Only 7,100 cheetahs left in the wild
Race to save animal as study reveals extinction threat
Lounging in the shade of a tree, Heathcliff the cheetah oozes sleek grace and power, but he is captive behind a wire fence - perhaps the only way that cheetahs will exist in a few decades' time.
A major survey released last week revealed that just 7,100 adult cheetahs remain in the wild, and that the species faces extinction without urgent new protection measures.
At the Ann van Dyk Cheetah Centre outside Pretoria, South Africa, about 100 cheetahs are kept in large enclosures, where they roam through a scrubby bushveld landscape.
The fastest land animal on earth is critically vulnerable to the loss of its natural habitat - the major cause of numbers dropping from about 100,000 over the last 100 years.
Cheetahs have lost 90 per cent of their habitat due to growing human populations, according to the study, which produced comprehensive new data on the elusive species.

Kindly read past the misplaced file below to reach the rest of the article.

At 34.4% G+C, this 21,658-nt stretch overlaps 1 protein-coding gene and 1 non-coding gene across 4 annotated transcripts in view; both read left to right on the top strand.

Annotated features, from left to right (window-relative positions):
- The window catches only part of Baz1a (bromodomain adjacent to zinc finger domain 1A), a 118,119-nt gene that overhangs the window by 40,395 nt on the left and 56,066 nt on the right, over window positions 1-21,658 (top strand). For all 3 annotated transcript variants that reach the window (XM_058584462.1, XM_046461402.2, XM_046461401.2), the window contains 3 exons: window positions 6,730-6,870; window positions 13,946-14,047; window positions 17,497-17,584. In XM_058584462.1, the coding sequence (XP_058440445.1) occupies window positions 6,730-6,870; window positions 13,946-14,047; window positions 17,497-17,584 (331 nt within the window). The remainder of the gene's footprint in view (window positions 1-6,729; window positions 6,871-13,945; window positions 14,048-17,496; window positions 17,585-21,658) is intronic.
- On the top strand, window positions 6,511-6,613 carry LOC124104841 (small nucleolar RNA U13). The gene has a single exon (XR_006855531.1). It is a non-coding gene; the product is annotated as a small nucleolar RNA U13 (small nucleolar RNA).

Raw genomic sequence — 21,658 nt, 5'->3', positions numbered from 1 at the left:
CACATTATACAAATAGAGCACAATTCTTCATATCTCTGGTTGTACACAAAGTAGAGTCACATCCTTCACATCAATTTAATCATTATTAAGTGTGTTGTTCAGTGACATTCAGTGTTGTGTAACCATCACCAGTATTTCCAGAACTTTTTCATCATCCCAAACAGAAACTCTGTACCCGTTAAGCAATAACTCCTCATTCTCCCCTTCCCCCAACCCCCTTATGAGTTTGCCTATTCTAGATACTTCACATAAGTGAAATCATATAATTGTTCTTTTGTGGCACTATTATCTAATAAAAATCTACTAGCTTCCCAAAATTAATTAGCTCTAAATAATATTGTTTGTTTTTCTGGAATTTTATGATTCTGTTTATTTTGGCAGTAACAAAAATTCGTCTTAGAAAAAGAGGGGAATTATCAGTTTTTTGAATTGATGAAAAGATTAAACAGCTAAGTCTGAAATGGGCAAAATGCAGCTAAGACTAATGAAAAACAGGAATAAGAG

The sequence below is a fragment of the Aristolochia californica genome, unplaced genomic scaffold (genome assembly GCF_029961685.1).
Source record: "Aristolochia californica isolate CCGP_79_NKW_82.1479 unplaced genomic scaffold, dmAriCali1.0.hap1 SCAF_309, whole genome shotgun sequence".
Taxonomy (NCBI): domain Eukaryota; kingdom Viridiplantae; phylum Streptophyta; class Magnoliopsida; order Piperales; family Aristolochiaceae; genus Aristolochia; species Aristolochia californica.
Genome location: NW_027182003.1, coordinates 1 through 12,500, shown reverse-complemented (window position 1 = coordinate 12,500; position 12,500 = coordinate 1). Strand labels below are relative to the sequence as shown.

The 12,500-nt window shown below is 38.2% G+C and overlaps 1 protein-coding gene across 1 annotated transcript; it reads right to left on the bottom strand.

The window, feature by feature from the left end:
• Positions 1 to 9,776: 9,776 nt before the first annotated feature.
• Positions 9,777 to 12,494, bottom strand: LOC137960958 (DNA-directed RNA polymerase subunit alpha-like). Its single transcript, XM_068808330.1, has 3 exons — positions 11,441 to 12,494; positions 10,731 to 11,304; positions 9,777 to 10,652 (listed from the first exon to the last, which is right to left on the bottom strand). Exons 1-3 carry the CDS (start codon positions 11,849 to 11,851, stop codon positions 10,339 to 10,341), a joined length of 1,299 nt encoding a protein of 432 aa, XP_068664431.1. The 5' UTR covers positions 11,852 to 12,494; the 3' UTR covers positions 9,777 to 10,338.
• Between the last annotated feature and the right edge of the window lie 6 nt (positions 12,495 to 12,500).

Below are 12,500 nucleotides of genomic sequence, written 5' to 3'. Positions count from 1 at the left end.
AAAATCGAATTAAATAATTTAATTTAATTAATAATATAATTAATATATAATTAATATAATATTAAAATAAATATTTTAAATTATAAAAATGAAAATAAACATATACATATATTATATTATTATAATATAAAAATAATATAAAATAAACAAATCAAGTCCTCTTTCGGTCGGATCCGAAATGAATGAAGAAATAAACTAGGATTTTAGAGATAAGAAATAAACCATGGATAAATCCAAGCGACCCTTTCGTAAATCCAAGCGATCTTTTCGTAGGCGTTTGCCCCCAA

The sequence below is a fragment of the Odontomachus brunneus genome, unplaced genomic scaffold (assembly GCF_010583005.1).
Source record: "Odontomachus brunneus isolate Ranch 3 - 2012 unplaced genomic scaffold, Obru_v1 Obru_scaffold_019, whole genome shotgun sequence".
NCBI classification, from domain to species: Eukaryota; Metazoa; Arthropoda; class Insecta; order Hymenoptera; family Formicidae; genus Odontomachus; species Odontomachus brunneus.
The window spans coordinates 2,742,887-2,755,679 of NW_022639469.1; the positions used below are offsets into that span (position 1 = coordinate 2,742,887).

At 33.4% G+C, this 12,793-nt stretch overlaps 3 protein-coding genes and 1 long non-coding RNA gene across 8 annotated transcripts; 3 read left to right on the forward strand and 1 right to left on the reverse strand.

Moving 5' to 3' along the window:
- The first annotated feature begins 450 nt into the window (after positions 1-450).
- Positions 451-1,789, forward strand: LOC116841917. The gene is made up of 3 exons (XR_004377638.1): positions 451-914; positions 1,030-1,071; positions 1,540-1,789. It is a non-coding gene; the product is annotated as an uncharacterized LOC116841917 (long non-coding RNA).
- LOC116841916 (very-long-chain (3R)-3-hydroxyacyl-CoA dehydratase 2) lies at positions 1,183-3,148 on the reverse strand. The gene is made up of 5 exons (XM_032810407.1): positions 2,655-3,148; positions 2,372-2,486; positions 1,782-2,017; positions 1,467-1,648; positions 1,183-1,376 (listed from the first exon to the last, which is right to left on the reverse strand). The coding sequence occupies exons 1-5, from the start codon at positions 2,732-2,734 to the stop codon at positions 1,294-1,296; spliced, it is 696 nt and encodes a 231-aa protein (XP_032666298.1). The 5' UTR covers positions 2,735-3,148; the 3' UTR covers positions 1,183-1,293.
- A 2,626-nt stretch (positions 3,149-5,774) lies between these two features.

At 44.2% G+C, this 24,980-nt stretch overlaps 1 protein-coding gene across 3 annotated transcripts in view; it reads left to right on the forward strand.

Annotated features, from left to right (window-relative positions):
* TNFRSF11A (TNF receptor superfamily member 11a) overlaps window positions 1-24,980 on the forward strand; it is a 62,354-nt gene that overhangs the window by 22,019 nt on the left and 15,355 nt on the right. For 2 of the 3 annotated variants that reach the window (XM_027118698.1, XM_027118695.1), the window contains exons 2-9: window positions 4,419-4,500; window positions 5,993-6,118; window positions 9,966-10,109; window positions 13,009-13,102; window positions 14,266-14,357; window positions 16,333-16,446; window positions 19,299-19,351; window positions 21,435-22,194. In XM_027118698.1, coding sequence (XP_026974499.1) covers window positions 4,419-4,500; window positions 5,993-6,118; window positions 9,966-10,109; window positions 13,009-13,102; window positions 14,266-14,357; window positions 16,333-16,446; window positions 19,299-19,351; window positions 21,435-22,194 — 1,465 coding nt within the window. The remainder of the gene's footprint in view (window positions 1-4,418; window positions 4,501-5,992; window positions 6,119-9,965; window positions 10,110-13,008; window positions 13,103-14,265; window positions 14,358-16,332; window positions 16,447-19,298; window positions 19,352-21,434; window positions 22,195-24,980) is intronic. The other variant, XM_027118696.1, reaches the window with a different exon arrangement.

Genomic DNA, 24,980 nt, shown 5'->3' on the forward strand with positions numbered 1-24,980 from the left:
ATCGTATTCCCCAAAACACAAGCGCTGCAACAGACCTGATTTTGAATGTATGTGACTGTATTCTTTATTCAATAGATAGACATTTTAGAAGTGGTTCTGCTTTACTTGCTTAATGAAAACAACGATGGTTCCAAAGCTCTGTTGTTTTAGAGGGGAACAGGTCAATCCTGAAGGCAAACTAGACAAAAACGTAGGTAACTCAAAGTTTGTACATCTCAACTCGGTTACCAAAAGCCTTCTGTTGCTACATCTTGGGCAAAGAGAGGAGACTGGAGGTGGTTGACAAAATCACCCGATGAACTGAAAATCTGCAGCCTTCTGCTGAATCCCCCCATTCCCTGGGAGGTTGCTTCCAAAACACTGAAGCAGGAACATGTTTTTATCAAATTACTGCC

Forced into contact with people, cheetahs are shot by farmers to protect livestock or accidentally caught in snares set for edible bushmeat. Their cubs are illegally traded to the Gulf states as exotic pets.
"Cheetahs are forgotten among the big species under threat. It is very scary to see what is happening to the numbers," Ms Rita Groenewald, conservation education expert at the centre, told AFP.
"This report has highlighted the extent of the risk, which many people are not aware of.
"In one generation or two, we could lose the wild population. We need to educate people in schools, hunting associations and underprivileged communities."
Cheetahs adapt poorly to living in protected areas, such as wildlife reserves, as they range over huge distances, struggle with a shortage of prey and their young are easy targets for eagles, lions and hyenas.
The new study, published in a US journal, the Proceedings of the National Academy of Sciences, detailed how most cheetahs live outside protected areas.
"We have to try to develop programmes so that cheetahs can survive alongside people," Ms Laurie Marker, report co-author and one of the world's leading cheetah authorities, told AFP from her research base in Namibia.
Ms Marker has promoted better livestock management to reduce the mass killing of cheetahs by farmers in Namibia. She pioneered the use of large Anatolian shepherd dogs that live permanently with cattle herds.
Cheetahs are reluctant to take on the fierce Anatolians, and so they return to hunting in the bush.
Of the cheetahs still alive in the wild, all are in Africa (Namibia, Angola, Zimbabwe, Botswana and Mozambique) except for fewer than 50 in Iran. - AFP